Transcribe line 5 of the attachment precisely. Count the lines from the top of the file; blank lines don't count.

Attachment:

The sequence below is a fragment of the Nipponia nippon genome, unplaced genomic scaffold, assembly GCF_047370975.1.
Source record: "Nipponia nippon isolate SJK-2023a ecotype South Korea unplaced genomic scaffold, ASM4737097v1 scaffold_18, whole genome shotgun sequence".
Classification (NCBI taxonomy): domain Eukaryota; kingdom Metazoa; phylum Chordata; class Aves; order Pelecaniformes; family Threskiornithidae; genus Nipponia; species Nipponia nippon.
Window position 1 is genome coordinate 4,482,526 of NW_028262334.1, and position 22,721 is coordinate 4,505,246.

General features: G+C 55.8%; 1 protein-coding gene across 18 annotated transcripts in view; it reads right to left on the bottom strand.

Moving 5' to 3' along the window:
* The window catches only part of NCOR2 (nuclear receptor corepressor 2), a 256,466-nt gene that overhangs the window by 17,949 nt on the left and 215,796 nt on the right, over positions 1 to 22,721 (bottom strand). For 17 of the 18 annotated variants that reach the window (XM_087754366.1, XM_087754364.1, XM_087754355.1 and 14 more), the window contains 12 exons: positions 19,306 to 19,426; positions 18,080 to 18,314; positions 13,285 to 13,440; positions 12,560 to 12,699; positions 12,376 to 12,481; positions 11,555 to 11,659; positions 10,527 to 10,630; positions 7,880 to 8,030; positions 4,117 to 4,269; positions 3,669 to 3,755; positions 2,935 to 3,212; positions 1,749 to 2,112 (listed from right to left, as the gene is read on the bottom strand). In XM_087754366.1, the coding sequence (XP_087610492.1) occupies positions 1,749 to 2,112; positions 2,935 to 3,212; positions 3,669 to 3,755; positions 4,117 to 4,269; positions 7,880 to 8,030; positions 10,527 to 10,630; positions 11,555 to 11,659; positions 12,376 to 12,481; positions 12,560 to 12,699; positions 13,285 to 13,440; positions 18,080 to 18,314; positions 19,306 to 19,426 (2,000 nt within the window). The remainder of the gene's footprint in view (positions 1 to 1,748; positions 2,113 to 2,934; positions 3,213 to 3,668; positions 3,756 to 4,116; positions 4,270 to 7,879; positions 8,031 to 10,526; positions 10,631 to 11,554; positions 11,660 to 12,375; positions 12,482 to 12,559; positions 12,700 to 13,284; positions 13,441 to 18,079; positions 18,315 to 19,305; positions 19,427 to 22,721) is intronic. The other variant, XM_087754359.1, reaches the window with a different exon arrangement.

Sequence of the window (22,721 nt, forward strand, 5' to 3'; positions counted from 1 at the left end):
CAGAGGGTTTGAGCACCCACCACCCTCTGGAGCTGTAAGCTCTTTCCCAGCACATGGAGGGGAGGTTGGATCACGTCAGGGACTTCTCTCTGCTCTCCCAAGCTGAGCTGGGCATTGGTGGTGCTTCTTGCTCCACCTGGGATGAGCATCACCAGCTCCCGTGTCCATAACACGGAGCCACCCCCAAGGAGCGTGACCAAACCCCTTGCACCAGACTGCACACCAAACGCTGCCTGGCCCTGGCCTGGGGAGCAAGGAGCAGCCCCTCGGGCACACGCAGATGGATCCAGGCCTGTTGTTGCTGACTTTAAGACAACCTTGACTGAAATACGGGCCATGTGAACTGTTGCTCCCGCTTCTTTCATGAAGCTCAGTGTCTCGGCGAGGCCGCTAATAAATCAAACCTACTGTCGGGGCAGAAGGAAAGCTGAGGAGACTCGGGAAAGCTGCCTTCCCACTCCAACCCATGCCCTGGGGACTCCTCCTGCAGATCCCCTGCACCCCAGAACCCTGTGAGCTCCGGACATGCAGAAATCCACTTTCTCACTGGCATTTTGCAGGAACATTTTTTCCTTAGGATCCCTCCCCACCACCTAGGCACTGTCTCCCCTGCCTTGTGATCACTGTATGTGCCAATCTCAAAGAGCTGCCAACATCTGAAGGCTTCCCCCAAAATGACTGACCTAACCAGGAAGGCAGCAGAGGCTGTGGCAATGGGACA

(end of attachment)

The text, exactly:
General features: G+C 55.8%; 1 protein-coding gene across 18 annotated transcripts in view; it reads right to left on the bottom strand.